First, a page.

Water lovers will want to stroll the Silver Lake Harbor docks for an opportunity to book a charter fishing trip, a guided waterfront tour, or a dolphin cruise, all of which are readily available to seasonal vacationers. For a day trip back in time and some exceptional shelling, book a tour to neighboring Portsmouth Island, or to really get your feet wet in the fishing scene, reserve an inshore or offshore fishing trip to land some big catches. Considering that life on the Outer Banks is all about the water, a boat tour, fishing trip, or a day of island hopping will give any vacationer a new perspective of this fragile barrier island.
For more fun on the open water, consider renting a kayak or stand-up paddle board and explore the sound beaches that border Ocracoke village. Both are enjoyable sports that can be easily picked up within minutes, and visitors will find all sorts of kiosks and local shops that rent out rides by the hour, day, or even for an entire week. Up for a bigger challenge? Consider booking a windsurfing, kiteboarding, or surfing lesson during your stay, and pick up a new sport that is distinctively Outer Banks. Ocracoke Island has a handful of fantastic surfing beaches, as well as miles of open Pamlico Sound waters that are perfect for windsurfers and kiteboarders. Rentals and lessons are available via a number of watersports companies seasonally, and with views and water conditions like these, it's a safe bet that after mastering the art of riding the waves, you'll surely be hooked.
Nature lovers will want to spend a bit of time off the beaten path, either at the Springer's Point Nature Preserve, or along the collection of nature trails that are located outside the town's limits. Keep your eyes peeled for the brown National Park Service signs that point the way to public parking areas and shaded sandy trails leading out to the Pamlico Sound. Ideal for bird watchers, these quiet locales are a relaxing excursion into Ocracoke's natural wildlife scene.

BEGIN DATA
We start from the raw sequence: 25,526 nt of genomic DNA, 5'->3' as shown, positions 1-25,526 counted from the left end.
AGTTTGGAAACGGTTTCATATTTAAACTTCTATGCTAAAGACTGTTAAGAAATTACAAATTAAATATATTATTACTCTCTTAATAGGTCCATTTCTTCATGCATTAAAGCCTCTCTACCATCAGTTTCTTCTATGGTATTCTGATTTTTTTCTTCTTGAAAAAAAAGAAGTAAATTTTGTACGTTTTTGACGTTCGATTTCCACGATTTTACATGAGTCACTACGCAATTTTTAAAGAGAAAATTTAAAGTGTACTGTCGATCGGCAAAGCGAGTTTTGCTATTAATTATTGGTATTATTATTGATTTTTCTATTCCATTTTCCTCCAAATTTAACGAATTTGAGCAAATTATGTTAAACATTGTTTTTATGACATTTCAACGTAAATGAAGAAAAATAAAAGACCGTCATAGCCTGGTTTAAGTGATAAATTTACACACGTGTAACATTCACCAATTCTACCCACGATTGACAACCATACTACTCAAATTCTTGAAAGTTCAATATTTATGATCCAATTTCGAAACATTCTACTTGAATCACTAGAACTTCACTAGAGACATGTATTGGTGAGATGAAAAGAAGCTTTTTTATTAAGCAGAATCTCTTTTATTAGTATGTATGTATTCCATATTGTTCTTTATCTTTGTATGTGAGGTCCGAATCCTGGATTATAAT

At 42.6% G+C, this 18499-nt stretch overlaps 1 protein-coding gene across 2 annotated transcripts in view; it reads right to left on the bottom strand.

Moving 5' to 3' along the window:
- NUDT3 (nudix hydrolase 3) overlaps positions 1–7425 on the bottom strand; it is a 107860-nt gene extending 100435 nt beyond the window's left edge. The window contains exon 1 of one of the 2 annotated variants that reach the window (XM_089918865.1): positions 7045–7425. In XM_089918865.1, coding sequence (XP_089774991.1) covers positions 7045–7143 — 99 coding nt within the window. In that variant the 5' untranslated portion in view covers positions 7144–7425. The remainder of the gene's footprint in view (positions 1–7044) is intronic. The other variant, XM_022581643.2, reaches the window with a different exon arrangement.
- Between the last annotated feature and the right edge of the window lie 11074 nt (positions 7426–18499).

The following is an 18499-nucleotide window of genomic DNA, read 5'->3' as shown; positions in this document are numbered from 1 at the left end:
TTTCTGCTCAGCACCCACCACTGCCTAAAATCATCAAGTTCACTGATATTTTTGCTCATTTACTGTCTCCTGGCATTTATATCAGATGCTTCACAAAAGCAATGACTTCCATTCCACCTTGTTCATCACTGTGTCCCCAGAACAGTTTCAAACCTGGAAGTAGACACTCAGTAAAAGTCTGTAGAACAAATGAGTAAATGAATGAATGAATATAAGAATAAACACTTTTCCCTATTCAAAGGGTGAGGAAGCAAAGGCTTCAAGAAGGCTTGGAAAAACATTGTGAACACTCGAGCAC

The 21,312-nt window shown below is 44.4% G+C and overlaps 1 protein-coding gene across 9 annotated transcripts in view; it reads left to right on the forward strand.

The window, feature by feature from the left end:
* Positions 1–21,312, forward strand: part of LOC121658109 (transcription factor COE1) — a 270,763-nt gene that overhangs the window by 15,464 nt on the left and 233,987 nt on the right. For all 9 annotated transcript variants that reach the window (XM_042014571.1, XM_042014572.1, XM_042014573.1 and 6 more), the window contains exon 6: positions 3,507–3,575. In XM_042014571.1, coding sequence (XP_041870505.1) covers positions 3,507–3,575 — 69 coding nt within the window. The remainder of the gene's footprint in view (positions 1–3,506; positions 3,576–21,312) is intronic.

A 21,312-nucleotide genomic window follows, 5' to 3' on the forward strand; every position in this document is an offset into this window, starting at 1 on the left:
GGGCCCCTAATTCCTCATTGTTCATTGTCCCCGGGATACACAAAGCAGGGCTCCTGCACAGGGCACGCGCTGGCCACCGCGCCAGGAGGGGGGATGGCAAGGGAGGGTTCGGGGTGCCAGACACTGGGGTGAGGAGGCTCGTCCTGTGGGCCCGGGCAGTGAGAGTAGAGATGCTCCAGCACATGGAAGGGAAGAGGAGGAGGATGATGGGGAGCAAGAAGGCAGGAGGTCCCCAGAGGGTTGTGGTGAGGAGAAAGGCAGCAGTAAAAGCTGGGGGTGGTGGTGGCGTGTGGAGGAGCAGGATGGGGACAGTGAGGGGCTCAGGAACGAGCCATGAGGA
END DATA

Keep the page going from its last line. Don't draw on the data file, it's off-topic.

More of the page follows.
Of course, the cornerstone to any great vacation is good eats, and Ocracoke Island has a surprisingly wide variety of incredible restaurants that range from cool cafes and burger shacks to exquisite fine dining restaurants. Pop into a harbor front restaurant for a cold beer overlooking the docks, or plan a romantic evening at one of the island's eclectic and critically acclaimed eateries tucked away in the village under the live oaks. You'll want to be sure to bring your appetites along, as these restaurants have consistently appeared on regional "Best of the Beach" lists, and feature decadent menus that are as delectable and unique as the island itself.
Visitors will also want to devout ample time to explore the shopping scene on Ocracoke Island, which is one of the most unique and charming selection of shops on the Outer Banks. In the village, visitors will find an assortment of stores including casual boutiques, book stores, gift shops, and plenty of art galleries, showcasing the talents of Ocracoke's famous local artists. Pick up a few gifts and souvenirs that are completely one-of-a-kind, and enjoy an eclectic shopping experience that is relaxing, indulgent, and always surprising.
Many newcomers worry that there might not be enough to do on such a small and remote island, but after an afternoon in Ocracoke, visitors often start to wonder how they'll possibly fit everything in. With miles of entertaining options both on and off the seashore, visitors to Ocracoke Island will find their vacation days filled with sunny days at the beach, evenings at the area's fantastic restaurants, and all the hours in between just having a blast exploring new and unique things to do.
Accommodations on Ocracoke Island